A recount looks likely for a bus service millage renewal that just barely passed in Macomb County this week.
Voters in Wayne and Oakland counties overwhelmingly approved the millage to continue SMART bus service in metro Detroit. But according to unofficial election results, Macomb County voters approved it by just 23 votes.
Leon Drolet is head of the Michigan Taxpayers Alliance. He opposes spending taxpayer dollars on mass transit, and ran an ad campaign opposing the millage.
Drolet says no one can petition for a recount until the county board of canvassers certifies Tuesday’s election results. And with a vote that close, the board of canvassers could flip the outcome on its own.
“And I expect that whichever side ends up on the losing side of that will very likely request a recount,” Drolet said.
The board of canvassers must meet within two weeks of last Tuesday’s primary election.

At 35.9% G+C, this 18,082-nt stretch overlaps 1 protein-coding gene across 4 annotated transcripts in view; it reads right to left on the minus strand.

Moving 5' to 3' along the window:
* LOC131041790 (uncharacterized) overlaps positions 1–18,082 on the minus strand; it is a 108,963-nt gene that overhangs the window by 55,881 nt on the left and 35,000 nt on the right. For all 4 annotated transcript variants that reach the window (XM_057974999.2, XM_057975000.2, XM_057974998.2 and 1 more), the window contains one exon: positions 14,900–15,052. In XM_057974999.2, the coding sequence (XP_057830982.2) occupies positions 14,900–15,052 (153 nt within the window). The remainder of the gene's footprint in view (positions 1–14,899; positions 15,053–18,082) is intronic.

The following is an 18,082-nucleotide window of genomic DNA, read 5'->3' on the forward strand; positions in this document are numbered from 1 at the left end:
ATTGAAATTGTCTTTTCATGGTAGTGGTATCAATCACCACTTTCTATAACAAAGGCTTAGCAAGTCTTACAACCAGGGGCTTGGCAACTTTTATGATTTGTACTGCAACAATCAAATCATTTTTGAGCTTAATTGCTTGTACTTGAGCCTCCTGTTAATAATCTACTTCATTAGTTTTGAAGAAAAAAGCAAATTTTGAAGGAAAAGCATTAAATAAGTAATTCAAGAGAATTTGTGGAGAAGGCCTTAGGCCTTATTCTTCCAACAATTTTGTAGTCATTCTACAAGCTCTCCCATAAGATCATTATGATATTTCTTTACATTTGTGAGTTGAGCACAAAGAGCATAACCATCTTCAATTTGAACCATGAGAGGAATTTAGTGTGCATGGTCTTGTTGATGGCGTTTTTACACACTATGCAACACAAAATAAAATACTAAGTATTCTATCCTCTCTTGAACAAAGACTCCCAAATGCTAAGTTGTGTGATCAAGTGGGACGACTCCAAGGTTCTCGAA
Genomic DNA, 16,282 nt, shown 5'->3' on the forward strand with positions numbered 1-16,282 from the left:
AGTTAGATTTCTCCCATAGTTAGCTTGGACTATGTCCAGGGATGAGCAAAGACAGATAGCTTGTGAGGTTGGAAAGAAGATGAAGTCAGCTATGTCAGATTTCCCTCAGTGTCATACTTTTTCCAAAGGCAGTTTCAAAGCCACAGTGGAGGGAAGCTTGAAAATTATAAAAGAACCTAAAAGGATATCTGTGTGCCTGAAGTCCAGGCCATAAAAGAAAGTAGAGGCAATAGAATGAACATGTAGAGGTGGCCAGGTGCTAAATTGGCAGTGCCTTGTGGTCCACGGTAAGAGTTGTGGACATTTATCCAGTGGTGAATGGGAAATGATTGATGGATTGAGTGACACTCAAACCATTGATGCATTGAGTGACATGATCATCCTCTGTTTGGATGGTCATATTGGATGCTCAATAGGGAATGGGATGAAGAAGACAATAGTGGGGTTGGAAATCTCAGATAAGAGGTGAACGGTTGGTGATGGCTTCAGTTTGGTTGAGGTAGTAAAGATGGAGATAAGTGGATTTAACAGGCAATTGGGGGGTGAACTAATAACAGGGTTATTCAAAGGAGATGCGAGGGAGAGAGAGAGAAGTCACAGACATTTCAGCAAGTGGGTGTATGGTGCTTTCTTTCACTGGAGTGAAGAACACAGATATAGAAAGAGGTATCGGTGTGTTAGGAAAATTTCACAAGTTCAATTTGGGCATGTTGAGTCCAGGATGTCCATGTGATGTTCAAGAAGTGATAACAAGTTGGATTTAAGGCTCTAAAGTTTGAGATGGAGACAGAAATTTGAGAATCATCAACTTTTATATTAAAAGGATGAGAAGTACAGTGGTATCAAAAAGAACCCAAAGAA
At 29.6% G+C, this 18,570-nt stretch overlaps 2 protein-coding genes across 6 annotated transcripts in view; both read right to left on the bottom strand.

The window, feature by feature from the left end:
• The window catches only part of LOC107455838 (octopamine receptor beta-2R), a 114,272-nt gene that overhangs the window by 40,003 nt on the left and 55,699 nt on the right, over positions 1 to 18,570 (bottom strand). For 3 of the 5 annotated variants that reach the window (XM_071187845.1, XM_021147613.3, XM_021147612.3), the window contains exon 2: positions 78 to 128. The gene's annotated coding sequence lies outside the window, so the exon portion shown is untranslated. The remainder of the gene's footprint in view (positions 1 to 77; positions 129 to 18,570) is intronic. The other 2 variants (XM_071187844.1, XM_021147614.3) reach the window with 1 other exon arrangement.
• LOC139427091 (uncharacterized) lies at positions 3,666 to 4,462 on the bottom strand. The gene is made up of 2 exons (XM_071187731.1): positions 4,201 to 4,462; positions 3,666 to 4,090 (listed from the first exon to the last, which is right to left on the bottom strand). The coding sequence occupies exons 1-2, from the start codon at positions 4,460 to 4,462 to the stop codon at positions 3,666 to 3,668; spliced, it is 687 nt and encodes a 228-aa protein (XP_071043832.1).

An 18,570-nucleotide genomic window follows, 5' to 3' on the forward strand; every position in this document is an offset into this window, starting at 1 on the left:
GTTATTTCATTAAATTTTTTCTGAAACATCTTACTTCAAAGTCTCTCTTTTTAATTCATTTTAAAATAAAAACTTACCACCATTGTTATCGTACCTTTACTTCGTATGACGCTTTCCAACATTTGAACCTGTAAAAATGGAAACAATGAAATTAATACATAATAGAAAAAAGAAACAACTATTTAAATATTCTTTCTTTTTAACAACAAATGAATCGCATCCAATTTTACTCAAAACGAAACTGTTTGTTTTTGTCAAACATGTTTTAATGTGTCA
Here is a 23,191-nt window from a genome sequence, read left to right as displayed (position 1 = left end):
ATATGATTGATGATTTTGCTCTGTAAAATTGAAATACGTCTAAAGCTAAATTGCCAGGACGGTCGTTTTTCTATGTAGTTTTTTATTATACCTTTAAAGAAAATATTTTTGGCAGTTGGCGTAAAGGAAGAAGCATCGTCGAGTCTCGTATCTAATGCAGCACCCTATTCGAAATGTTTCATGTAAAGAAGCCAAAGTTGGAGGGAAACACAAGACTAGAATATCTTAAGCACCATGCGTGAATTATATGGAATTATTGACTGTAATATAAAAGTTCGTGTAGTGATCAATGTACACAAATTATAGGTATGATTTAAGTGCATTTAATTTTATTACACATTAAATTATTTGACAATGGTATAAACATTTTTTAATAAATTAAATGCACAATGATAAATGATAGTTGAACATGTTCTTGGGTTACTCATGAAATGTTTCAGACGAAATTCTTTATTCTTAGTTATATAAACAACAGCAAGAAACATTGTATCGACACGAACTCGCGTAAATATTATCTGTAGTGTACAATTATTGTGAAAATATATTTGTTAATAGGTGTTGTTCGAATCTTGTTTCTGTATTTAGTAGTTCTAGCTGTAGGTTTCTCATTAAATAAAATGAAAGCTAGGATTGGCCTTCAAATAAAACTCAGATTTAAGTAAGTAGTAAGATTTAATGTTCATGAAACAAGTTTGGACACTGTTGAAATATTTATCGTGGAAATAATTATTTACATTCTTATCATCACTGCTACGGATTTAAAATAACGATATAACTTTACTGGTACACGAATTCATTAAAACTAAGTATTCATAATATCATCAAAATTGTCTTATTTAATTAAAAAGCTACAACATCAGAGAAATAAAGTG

SMART says the one-mil tax levy — which was effectively a renewal of the current tax, but in practice included a very slight hike to compensate for a Headlee Amendment rollback — would raise over $71 million for southeast Michigan’s regional bus system outside the city of Detroit in its first year.
In Macomb County, the ballot language said the millage would raise just over $27 million for SMART operations in its first year. Macomb is the only one of the three counties where all communities participate in the SMART system.
Drolet said that amount of taxpayer money warrants a closer look at the election result. “Just as importantly if not more, our elections are there for a purpose. And folks need to be assured that the outcome of the election is the correct outcome,” he said.
SMART spokeswoman Beth Gibbons said Thursday she could not immediately comment on whether the bus system would request a recount if the unofficial results doesn’t hold up at the Board of Canvassers.
However, Gibbons said that if the millage renewal ultimately fails, SMART would “cease to operate in Macomb County by the end of the year.”